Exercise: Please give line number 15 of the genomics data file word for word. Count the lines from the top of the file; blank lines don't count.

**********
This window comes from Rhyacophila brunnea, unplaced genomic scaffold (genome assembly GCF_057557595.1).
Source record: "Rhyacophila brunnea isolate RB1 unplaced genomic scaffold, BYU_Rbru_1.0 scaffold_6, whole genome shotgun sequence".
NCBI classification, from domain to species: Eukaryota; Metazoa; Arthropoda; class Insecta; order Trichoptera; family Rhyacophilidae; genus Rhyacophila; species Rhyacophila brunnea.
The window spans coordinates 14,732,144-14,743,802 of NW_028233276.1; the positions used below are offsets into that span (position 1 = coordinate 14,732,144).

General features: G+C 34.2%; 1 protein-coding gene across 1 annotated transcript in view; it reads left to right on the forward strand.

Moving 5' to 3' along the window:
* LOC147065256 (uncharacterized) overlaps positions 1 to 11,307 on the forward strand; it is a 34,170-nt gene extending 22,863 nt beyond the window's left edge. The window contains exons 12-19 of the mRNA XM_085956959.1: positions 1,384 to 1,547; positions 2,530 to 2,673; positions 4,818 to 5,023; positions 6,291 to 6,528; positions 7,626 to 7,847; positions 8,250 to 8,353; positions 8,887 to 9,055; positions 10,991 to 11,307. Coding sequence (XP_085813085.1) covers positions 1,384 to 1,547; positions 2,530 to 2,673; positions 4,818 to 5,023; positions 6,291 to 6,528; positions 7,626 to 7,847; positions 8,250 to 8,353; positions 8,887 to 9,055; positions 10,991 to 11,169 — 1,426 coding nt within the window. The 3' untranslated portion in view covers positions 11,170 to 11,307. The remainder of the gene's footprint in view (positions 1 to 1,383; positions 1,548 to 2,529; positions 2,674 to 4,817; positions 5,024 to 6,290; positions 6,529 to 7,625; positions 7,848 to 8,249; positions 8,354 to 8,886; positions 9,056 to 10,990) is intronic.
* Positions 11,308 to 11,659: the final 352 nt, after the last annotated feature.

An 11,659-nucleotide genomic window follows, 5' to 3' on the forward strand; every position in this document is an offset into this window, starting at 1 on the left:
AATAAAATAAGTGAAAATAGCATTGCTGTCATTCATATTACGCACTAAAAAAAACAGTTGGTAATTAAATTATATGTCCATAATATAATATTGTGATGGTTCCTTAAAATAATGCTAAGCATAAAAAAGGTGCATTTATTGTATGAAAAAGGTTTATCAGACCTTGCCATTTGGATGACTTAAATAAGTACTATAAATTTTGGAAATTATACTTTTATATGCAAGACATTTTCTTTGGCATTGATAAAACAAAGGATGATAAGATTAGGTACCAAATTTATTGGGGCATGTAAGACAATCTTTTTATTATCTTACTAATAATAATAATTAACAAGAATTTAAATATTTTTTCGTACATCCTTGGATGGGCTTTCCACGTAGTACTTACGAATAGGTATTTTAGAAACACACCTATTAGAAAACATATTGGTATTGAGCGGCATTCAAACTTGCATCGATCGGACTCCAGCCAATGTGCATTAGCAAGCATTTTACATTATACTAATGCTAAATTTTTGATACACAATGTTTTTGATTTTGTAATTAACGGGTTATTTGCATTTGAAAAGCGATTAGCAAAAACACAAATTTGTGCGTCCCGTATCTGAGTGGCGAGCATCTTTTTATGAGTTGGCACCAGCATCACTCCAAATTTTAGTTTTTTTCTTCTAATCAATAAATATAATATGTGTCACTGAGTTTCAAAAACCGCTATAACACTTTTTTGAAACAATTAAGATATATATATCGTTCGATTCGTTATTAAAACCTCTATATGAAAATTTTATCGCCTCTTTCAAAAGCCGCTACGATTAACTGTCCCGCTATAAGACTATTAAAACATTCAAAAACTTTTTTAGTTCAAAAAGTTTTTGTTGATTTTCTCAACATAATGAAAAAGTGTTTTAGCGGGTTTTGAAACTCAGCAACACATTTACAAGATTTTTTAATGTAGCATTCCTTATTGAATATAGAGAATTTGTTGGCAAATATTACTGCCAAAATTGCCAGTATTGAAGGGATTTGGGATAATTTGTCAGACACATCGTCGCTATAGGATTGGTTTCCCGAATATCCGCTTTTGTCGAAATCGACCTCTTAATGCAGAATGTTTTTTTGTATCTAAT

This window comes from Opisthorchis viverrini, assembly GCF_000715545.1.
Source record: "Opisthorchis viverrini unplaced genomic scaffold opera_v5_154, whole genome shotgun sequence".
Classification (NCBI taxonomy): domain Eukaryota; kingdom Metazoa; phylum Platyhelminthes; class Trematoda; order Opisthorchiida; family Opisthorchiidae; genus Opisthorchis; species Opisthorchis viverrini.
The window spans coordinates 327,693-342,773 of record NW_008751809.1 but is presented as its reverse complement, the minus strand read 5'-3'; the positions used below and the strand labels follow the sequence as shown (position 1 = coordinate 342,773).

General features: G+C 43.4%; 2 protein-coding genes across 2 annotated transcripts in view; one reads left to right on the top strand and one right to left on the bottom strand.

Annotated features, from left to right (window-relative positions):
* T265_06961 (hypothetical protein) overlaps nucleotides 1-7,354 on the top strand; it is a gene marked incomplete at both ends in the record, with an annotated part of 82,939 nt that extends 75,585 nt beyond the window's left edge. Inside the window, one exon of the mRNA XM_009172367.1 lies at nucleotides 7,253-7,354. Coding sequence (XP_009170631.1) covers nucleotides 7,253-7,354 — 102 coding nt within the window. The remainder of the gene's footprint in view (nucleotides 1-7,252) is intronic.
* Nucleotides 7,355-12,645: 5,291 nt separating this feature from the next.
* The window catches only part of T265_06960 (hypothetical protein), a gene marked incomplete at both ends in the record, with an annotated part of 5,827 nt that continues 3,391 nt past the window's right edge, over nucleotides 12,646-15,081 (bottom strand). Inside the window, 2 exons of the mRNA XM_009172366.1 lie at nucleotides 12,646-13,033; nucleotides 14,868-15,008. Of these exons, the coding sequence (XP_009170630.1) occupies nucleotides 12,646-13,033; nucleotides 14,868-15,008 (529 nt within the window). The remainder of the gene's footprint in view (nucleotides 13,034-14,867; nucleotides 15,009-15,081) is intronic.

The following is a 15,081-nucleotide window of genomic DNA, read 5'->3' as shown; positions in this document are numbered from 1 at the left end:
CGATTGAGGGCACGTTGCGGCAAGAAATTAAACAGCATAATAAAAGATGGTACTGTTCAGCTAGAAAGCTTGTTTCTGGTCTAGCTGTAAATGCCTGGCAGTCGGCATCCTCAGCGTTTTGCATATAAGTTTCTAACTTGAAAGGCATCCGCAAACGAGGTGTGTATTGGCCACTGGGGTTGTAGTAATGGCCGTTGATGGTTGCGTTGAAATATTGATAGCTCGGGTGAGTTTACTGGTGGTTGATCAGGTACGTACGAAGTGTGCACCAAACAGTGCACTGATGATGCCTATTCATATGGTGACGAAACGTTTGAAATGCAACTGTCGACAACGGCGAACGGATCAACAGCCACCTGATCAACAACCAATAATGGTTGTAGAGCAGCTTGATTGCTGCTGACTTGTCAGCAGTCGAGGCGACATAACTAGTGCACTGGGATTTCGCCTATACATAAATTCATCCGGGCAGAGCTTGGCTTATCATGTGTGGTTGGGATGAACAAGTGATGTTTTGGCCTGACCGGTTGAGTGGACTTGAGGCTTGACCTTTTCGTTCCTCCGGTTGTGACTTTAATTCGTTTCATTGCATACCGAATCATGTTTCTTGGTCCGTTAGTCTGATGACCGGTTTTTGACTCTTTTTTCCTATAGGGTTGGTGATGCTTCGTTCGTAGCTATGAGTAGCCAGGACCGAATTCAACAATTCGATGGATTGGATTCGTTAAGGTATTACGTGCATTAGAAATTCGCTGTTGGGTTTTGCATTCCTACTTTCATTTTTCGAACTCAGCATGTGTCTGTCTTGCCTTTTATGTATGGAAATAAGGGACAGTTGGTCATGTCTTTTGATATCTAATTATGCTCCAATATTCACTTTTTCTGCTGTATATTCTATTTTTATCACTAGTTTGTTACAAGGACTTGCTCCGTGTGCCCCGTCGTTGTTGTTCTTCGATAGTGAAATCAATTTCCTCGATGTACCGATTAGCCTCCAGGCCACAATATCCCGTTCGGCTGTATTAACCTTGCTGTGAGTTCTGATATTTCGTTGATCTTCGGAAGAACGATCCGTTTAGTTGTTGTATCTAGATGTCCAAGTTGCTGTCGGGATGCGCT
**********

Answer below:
General features: G+C 43.4%; 2 protein-coding genes across 2 annotated transcripts in view; one reads left to right on the top strand and one right to left on the bottom strand.